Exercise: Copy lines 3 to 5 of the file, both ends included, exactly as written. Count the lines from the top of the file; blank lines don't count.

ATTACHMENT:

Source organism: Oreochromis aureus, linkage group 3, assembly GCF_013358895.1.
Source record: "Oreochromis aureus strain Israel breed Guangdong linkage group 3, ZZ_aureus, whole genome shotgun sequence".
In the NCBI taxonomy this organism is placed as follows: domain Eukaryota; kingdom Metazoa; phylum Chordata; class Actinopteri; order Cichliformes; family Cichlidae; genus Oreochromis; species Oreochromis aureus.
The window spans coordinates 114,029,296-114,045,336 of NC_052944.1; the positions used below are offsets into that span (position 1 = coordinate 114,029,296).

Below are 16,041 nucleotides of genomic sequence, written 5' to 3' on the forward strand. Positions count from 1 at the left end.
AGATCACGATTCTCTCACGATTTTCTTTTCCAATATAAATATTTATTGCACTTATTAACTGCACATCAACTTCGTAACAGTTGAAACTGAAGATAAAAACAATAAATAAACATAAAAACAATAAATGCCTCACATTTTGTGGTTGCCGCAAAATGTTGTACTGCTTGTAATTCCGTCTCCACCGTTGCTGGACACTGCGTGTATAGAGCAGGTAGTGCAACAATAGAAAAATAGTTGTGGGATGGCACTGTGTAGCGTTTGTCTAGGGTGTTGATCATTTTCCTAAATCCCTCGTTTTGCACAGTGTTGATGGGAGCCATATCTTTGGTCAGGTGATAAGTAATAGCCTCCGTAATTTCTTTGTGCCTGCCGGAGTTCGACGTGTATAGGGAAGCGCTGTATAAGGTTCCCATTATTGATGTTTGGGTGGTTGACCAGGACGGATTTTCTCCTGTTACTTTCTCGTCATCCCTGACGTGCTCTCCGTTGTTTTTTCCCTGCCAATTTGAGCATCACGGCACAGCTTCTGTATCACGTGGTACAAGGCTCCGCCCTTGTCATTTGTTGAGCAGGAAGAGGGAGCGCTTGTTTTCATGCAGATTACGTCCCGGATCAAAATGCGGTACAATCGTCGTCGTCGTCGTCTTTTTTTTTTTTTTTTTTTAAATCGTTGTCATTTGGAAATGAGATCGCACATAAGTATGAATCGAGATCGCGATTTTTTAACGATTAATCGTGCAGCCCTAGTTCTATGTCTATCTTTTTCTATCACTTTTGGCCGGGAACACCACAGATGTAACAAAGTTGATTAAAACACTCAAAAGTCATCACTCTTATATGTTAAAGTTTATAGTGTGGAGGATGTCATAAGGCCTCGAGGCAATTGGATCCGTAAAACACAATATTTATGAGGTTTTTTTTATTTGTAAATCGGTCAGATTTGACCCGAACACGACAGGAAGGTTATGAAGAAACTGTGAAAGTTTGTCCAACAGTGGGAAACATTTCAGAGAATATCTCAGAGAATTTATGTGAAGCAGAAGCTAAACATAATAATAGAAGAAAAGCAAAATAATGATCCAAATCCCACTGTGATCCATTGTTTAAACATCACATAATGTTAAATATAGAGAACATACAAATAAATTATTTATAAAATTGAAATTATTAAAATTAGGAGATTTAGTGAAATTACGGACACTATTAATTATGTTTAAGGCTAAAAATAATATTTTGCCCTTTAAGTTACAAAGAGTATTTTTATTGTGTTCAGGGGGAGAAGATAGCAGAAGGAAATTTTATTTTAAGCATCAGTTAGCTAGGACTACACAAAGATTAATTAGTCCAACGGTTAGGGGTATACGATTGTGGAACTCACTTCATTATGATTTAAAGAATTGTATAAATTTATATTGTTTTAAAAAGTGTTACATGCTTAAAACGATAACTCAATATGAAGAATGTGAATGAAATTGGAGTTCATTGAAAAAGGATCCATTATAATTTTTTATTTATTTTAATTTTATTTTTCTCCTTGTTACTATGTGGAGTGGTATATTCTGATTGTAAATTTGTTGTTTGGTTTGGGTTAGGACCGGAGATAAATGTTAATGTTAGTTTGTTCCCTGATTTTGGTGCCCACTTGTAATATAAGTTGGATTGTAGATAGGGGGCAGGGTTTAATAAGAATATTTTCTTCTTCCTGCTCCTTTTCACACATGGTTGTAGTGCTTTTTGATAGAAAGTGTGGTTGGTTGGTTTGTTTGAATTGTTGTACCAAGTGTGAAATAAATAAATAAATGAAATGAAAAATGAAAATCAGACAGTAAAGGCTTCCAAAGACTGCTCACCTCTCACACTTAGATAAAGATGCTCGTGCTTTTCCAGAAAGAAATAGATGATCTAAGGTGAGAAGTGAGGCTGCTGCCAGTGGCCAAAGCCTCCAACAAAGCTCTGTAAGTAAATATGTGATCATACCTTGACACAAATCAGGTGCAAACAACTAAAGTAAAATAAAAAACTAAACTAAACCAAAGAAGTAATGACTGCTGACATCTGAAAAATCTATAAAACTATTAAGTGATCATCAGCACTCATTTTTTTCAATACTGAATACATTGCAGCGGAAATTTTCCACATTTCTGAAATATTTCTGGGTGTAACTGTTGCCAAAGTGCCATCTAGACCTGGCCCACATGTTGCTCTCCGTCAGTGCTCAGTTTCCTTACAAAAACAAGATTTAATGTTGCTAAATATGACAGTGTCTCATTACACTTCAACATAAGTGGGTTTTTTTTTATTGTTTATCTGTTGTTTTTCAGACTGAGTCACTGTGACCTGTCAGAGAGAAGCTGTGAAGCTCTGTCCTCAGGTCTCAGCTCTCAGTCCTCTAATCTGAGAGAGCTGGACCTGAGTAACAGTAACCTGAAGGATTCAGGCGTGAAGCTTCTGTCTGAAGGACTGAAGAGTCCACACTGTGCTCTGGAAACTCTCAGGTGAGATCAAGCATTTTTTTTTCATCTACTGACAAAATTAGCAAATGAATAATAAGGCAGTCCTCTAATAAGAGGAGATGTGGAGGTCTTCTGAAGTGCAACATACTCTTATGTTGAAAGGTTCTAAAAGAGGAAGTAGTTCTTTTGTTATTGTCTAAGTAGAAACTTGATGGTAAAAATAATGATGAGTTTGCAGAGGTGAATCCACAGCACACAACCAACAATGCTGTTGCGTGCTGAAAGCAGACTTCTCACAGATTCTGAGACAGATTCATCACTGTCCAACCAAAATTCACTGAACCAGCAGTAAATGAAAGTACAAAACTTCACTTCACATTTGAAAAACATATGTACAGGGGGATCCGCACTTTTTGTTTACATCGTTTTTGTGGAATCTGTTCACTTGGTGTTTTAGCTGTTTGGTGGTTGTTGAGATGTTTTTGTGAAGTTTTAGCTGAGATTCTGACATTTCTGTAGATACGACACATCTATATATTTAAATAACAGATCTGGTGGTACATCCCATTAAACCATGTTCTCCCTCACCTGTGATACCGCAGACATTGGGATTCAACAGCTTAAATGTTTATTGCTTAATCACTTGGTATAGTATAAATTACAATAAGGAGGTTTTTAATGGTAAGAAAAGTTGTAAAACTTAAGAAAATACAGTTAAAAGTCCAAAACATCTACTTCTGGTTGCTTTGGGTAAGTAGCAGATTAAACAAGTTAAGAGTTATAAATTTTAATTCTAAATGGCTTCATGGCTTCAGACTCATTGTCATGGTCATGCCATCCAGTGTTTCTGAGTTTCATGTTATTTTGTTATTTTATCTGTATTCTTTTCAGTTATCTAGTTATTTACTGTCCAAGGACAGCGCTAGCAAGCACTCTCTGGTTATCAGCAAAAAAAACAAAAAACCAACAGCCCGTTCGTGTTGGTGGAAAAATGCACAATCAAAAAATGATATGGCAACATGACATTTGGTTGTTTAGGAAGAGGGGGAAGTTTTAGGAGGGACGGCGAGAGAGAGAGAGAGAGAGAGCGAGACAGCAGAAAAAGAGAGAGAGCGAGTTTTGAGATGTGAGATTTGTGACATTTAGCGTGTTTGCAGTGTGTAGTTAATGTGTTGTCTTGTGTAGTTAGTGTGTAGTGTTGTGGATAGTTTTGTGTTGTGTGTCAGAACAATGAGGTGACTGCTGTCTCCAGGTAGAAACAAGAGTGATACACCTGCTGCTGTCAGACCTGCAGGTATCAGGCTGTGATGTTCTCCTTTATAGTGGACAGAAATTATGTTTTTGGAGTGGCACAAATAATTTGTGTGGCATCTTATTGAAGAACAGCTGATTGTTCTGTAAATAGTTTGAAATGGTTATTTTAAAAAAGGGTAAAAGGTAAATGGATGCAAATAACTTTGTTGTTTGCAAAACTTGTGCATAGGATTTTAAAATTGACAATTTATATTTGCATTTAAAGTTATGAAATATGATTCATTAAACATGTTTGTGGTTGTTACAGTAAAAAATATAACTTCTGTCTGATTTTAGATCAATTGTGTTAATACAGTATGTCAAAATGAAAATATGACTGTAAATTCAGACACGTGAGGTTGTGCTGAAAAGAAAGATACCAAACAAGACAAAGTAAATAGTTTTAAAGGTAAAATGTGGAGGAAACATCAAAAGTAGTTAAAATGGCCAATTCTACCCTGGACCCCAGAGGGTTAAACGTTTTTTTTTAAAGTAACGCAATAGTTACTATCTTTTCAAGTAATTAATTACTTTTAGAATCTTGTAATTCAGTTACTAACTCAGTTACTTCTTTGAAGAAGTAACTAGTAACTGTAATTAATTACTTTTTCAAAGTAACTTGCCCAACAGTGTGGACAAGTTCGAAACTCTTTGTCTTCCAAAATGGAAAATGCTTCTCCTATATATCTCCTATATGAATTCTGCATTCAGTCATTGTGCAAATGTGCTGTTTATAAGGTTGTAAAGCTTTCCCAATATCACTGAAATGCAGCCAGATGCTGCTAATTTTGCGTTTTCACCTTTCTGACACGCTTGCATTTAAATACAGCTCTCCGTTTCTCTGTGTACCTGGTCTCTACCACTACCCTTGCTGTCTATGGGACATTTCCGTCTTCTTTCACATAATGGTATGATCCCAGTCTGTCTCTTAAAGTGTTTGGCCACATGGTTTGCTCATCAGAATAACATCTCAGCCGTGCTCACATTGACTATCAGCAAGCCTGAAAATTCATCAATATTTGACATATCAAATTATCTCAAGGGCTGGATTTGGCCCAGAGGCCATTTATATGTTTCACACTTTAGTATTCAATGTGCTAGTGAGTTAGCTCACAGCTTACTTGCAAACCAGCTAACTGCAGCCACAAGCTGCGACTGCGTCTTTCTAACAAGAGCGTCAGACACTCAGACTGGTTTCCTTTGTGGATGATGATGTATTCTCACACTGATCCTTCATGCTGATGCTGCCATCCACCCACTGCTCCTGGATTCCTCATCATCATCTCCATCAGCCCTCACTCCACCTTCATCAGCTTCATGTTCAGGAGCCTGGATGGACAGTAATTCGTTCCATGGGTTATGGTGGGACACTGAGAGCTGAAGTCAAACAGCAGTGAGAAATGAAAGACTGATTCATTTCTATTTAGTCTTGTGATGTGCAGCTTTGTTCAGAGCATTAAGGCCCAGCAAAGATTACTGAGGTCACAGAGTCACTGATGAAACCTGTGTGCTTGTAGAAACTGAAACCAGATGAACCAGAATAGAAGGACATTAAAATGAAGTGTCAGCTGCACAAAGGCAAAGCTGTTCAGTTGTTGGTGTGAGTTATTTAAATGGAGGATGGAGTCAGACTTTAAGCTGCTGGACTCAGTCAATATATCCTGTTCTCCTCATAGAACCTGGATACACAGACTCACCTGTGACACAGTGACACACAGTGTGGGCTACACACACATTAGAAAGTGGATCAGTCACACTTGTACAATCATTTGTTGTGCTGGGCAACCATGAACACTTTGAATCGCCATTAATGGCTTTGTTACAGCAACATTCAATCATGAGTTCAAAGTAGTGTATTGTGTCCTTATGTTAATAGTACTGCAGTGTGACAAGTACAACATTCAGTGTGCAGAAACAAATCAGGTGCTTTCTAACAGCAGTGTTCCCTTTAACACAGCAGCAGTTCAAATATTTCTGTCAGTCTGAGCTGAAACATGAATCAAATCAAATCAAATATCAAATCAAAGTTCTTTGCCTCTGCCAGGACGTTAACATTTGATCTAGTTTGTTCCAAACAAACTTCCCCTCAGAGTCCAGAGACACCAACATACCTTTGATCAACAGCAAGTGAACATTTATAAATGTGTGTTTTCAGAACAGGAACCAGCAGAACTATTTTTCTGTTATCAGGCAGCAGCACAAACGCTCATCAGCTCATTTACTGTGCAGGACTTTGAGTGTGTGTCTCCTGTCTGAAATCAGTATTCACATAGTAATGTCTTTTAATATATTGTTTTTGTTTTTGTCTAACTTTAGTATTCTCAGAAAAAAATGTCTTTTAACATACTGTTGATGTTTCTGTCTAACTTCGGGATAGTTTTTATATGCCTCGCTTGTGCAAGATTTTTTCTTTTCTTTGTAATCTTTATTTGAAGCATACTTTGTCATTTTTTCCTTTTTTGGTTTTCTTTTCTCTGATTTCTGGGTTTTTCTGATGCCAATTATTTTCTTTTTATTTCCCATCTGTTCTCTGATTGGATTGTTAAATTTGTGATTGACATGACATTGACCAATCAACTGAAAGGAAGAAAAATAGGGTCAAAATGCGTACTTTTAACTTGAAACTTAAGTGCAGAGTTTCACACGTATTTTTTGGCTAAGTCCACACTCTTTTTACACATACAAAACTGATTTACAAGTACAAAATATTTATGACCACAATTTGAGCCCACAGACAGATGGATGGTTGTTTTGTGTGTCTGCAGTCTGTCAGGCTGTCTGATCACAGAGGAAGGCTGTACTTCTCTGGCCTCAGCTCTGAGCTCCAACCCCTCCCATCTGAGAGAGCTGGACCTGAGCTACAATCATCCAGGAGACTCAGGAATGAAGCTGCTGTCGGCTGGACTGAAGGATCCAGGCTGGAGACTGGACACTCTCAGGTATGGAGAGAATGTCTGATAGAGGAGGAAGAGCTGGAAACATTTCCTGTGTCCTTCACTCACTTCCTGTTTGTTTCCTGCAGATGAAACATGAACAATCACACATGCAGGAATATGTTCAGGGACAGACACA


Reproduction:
In the NCBI taxonomy this organism is placed as follows: domain Eukaryota; kingdom Metazoa; phylum Chordata; class Actinopteri; order Cichliformes; family Cichlidae; genus Oreochromis; species Oreochromis aureus.
The window spans coordinates 114,029,296-114,045,336 of NC_052944.1; the positions used below are offsets into that span (position 1 = coordinate 114,029,296).

Below are 16,041 nucleotides of genomic sequence, written 5' to 3' on the forward strand. Positions count from 1 at the left end.